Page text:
Streetwear label speaks up about gender inequality

Every dollar we spend is a monetary vote, demonstrating demand and indicating what we deem valuable. From plastic bottles to cotton T-shirts – what we choose to consume has short and long-term impacts on the lives of people.

LISNUP is a modern streetwear label that goes beyond the latest trends. Instead, each item gives consumers an opportunity to donate a part of the cost to a charity of their choice.

Adam Khafif, founder of LISNUP, started the streetwear line at age 15 with a vision to rally people to ‘listen up’ and support the issues of the day. Today, his social enterprise inspires a fashion-forward and social media literate generation to pay attention to issues such as human trafficking, youth homelessness, and gender inequality.

Screen Shot 2018-09-17 at 1.49.04 pm

“The current logo is inspired by Basquiat, who said ‘I cross out words so you will see them more. The fact that they’re obscured makes you want to read them.’ I felt this fits perfectly with what I’m trying to accomplish – making people pay attention in one way or another.”

LISNUP takes a spin on the social enterprise model – giving consumers the option to select where their money is invested.

“The point of LISNUP is that each person takes away something different, from both the message and the mission. I choose nonprofits that each focus on a different cause to allow for a more personalized experience for the buyer.”

For Adam, the collaboration between a message and a design is an organic process that cannot be forced. In some instances, it can take up to two years to conceptualise the right design to pair with an issue, and every message on a LISNUP collaboration is personal to Adam.

“Usually, a theme, a lyric or a quote will sit in my head for a while before I work on it. I never want to force a message or force a process… Over time I think of different messages and different visuals, and try to pair them up in my head…,” explained Adam.

Hype and street cred are important currencies for fashion designers and streetwear enthusiasts but for Adam, his streetwear designs involve a conversation about complex issues of the day.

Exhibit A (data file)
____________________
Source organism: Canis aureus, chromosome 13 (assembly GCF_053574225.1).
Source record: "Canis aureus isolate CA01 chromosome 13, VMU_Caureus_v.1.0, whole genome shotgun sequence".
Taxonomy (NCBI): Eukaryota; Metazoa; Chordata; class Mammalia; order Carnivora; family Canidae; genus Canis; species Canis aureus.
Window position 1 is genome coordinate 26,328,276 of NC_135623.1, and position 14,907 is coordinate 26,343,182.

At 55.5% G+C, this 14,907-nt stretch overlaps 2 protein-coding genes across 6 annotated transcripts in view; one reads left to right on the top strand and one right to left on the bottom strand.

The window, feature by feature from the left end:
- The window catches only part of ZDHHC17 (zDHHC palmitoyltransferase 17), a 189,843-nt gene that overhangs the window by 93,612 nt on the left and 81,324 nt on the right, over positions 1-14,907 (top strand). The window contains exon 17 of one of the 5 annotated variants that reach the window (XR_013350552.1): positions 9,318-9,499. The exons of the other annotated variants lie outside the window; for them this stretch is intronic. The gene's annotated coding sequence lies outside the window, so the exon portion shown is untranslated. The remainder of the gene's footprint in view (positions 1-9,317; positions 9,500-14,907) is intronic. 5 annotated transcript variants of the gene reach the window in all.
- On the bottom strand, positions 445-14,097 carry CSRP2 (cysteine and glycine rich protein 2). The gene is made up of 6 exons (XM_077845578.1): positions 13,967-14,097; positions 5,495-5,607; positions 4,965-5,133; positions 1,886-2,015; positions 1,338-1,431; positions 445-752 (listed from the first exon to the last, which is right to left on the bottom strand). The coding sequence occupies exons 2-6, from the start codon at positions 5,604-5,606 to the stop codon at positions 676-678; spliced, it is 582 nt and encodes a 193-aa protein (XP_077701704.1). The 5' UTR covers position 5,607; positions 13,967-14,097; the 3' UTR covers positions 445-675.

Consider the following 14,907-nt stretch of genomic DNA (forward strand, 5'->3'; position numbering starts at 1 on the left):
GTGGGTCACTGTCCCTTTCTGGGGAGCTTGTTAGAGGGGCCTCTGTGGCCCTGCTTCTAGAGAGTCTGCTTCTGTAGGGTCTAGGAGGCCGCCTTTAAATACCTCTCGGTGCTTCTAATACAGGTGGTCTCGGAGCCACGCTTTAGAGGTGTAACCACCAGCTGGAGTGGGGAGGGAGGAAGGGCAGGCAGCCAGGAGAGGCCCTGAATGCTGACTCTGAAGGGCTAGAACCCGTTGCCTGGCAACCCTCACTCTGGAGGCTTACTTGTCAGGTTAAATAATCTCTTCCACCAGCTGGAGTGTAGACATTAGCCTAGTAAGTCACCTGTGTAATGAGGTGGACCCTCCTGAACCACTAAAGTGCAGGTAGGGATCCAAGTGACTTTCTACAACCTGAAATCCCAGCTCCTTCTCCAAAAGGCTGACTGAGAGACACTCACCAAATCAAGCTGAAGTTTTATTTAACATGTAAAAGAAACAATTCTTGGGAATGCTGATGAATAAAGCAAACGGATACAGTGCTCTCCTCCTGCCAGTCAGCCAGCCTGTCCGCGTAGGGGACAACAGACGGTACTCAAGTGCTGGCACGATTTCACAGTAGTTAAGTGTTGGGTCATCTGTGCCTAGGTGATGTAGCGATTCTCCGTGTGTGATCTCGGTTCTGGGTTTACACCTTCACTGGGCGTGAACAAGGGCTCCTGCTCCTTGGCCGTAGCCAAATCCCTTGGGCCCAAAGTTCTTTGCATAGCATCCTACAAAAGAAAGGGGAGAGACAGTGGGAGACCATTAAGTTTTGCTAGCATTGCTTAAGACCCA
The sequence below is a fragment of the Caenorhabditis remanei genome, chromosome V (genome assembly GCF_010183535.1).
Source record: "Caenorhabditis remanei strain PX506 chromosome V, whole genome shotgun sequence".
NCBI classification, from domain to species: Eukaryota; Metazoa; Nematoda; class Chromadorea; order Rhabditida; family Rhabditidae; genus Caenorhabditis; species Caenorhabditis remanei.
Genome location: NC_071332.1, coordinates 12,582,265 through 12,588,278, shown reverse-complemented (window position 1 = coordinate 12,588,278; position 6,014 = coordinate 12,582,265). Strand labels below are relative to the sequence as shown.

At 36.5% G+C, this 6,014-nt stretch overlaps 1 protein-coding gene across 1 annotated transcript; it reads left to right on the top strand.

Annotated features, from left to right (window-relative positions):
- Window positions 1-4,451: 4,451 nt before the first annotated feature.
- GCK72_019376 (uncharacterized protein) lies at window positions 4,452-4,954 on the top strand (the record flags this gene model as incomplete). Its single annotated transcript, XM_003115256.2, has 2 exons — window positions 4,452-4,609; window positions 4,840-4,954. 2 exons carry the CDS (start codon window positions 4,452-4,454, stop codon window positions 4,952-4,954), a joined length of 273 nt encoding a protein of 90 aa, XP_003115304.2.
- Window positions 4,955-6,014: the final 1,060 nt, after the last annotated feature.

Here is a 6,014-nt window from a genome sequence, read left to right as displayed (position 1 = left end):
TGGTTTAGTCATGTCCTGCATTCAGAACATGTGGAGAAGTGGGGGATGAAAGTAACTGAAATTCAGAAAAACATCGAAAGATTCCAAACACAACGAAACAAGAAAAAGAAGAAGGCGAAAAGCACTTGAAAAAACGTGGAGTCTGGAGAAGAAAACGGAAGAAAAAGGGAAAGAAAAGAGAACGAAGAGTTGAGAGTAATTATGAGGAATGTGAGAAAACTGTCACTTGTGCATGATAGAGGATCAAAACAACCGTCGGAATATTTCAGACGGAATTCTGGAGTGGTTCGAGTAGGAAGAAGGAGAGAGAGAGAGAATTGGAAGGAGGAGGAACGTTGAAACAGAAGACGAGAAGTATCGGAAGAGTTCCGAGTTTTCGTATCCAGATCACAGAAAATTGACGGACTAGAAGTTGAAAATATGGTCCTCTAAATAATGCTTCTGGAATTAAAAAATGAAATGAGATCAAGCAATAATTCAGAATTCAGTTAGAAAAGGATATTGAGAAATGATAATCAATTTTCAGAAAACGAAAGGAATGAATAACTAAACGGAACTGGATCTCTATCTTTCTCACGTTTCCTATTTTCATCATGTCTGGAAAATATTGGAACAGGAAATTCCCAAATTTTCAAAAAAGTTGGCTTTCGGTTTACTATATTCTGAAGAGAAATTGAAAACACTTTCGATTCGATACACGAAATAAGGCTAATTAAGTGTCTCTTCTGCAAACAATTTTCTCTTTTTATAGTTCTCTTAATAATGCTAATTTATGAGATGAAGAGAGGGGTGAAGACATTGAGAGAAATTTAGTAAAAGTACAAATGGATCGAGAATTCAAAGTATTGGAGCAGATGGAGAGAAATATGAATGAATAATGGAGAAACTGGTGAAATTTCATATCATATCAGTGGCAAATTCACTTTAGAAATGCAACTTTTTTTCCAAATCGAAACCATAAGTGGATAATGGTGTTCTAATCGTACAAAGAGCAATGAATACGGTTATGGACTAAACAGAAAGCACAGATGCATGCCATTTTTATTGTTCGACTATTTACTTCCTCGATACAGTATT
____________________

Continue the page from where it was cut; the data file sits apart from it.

“I chose streetwear because I saw fashion as music… It’s a blank canvas, the same as a beat, and it’s up to the designer to write to it.

A shirt is a track, with endless possibilities. You can sing on it or rap on it, you can choose to put out a meaningful message or you can put out something that just sounds good.

Introducing ‘Career Woman’:

‘Career Woman’ is LISNUP’s most recent collab. On the canvas of a blue Champion crewneck, a pop art image of a crying woman is depicted with the text “what do I need to do to get paid like a man?”

The idea presented itself as Adam witnessed his wife’s ongoing battle for fair wages and realised the breadth and depth of gender inequality.

I’m married to an incredible journalist/entrepreneur and I’ve seen the Hell that she goes through trying to get paid fairly, so it’s definitely been at top of mind the last few years…” he said.

CW_ 1

The career woman line first caught my eye on Instagram for its bold colours and exclusivity, the caption stating “The only way to get access to this new piece is to DM @Adamkhafif on IG for the password.”

So I reached out to him (#fangirl) and here’s what Adam had to say about the Career Woman line:

It’s a full-circle concept…

Champion sweaters, popular in the 90s, made a comeback into pop culture through a series of versatile collaborations with coveted streetwear brands such as Supreme, Vetements, Undefeated and A Bathing Ape. The iconic logo has since been revived, picked up by icons Chance the Rapper and Kylie Jenner.

Adam strategically aligned his message with the Champion brand, recalling his childhood home where his parents’ closet was stocked with Champion sweaters.

Since pop art gives off a retro feel, using a brand that gives off a similar nostalgia just adds to the full-circle concept,” he said.

With a multi-layered message

When Adam commissioned his idea to artist Kara Underwood, he noticed the ‘whiteness’ of historic pop art and the lack of mainstream pop art pieces that represent minorities.

The first version was unimpressive, and by that I mean, it looked like every other pop art piece: white.

After discussions with his wife, exploring how factors like race and sexual orientation can affect gender discrimination, the design was iterated to feature an ethnically ambiguous character.

The layers are my favourite part of the design…As a male, it’s easy for me to put a feminist quote on a shirt and sell a buttload, but it’s different to actually understand the layers and understand that even in gender discrimination, not all women are treated equally,” he explained.

“Depending on ethnicity, minority women make roughly 15% less than white women. The design wouldn’t be complete without recognizing the inequality across the board.”

It’s actually a simple problem

👨🏼= 10
👨🏾 = 7
👩🏼= 8 💰
👩🏾= 6.5 💰

Another eye-catching element of Career Woman is in the effective use of emojis to simply explain the problem and appeal to a social media savvy generation.

I think younger people are actually more in tune with social issues because everything today is about being PC and they didn’t have as much time to grow up conditioned to think a certain way about masculinity or race, etc. They were basically born on social media… it’s so much more dynamic,” he explains.

Food for thought: Gender Inequality in Australia